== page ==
View Article: PubMed Central - HTML - PubMed

Affiliation: Centre for Respiratory Medicine, Royal Free Campus, University College London, Rowland Hill Street, Hampstead, London NW3 2PF, UK. w.wedzicha@ucl.ac.uk

ABSTRACT
Exacerbations of chronic obstructive pulmonary disease (COPD) are important events that carry significant consequences for patients. Some patients experience frequent exacerbations, and are now recognized as a distinct clinical subgroup, the 'frequent exacerbator' phenotype. This is relatively stable over time, occurs across disease severity, and is associated with poorer health outcomes. These patients are therefore a priority for research and treatment. The pathophysiology underlying the frequent exacerbator phenotype is complex, with increased airway and systemic inflammation, dynamic lung hyperinflation, changes in lower airway bacterial colonization and a possible increased susceptibility to viral infection. Frequent exacerbators are also at increased risk from comorbid extrapulmonary diseases including cardiovascular disease, gastroesophageal reflux, depression, osteoporosis and cognitive impairment. Overall these patients have poorer health status, accelerated forced expiratory volume over 1 s (FEV1) decline, worsened quality of life, and increased hospital admissions and mortality, contributing to increased exacerbation susceptibility and perpetuation of the frequent exacerbator phenotype. This review article sets out the definition and importance of the frequent exacerbator phenotype, with a detailed examination of its pathophysiology, impact and interaction with other comorbidities.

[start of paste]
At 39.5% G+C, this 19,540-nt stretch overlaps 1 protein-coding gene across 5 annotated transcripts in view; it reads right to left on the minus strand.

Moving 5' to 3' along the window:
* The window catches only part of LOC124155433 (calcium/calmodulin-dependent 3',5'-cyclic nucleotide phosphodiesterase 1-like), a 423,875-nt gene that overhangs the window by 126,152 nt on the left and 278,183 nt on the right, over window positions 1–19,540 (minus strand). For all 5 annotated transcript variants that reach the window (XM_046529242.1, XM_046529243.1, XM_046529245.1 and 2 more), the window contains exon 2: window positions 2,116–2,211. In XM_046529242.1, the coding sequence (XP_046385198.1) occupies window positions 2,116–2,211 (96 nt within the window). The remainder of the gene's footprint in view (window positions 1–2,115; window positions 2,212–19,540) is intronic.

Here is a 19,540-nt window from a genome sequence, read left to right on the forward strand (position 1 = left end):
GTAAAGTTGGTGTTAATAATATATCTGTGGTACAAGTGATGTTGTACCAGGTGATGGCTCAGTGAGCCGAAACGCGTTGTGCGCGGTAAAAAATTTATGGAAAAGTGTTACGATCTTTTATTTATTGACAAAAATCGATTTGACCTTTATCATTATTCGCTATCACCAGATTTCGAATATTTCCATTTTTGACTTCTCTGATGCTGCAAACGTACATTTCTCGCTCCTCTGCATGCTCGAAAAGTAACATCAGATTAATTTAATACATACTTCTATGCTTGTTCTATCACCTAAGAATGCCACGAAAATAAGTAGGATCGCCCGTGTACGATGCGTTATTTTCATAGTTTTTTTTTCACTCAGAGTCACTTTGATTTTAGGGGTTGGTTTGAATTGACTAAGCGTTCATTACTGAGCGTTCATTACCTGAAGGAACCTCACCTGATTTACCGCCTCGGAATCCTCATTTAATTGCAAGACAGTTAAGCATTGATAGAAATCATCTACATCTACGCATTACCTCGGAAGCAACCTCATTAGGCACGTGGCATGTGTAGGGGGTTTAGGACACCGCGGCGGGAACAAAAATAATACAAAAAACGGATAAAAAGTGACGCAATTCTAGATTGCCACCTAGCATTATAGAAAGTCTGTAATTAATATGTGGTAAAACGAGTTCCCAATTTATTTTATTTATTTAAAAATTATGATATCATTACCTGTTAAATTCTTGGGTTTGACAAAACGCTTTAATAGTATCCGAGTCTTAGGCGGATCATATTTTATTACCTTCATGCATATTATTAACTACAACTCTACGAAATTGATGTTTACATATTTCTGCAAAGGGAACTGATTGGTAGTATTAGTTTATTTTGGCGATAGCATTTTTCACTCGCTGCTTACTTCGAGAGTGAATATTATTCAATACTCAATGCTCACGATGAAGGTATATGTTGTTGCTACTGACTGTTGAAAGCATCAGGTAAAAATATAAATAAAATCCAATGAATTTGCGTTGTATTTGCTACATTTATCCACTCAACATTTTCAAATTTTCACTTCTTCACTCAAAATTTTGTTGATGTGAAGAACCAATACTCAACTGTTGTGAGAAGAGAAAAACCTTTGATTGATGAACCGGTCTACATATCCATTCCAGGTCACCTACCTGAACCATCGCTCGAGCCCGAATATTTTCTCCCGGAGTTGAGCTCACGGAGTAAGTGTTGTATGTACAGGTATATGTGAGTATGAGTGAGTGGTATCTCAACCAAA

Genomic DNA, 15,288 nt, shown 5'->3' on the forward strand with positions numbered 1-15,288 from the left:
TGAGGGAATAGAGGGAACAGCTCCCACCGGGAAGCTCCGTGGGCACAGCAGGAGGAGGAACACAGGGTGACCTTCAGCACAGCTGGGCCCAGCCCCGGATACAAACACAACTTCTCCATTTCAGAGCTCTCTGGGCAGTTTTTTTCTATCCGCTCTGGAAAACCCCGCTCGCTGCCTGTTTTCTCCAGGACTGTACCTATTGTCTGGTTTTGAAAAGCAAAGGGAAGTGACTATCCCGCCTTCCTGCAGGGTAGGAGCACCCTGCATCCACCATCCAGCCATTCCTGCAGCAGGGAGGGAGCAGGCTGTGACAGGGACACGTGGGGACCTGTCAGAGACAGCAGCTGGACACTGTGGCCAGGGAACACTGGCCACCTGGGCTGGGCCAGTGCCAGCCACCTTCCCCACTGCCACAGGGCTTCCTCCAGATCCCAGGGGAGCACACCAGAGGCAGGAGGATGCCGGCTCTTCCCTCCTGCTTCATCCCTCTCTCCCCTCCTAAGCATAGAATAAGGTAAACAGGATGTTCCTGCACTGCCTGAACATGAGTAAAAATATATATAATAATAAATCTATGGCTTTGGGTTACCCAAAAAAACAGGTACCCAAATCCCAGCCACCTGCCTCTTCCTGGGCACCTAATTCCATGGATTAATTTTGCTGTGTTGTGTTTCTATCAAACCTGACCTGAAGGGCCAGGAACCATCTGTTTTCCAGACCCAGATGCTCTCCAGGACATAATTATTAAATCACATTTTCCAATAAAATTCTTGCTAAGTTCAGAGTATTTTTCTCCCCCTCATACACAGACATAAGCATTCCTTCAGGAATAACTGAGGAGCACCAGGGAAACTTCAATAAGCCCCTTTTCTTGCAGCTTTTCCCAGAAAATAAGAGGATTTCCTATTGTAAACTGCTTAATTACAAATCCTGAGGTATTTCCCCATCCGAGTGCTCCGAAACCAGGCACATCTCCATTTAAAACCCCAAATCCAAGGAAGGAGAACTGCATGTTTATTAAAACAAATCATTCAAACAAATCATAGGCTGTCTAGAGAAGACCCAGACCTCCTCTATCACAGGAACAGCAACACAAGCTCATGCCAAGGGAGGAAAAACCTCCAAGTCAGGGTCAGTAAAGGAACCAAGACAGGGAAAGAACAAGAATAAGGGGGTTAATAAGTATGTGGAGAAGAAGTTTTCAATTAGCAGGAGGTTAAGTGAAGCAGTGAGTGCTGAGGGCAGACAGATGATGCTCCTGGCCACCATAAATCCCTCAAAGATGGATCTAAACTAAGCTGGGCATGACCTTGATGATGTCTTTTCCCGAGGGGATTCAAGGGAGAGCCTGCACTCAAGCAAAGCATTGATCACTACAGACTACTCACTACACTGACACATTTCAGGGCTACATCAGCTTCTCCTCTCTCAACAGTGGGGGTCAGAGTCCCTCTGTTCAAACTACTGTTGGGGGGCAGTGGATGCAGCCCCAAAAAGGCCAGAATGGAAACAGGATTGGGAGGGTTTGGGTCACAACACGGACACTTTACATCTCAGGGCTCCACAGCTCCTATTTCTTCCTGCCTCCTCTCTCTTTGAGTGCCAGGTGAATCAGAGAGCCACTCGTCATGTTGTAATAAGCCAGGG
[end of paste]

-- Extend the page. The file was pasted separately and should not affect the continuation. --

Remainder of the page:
Show MeSH
Related in: MedlinePlus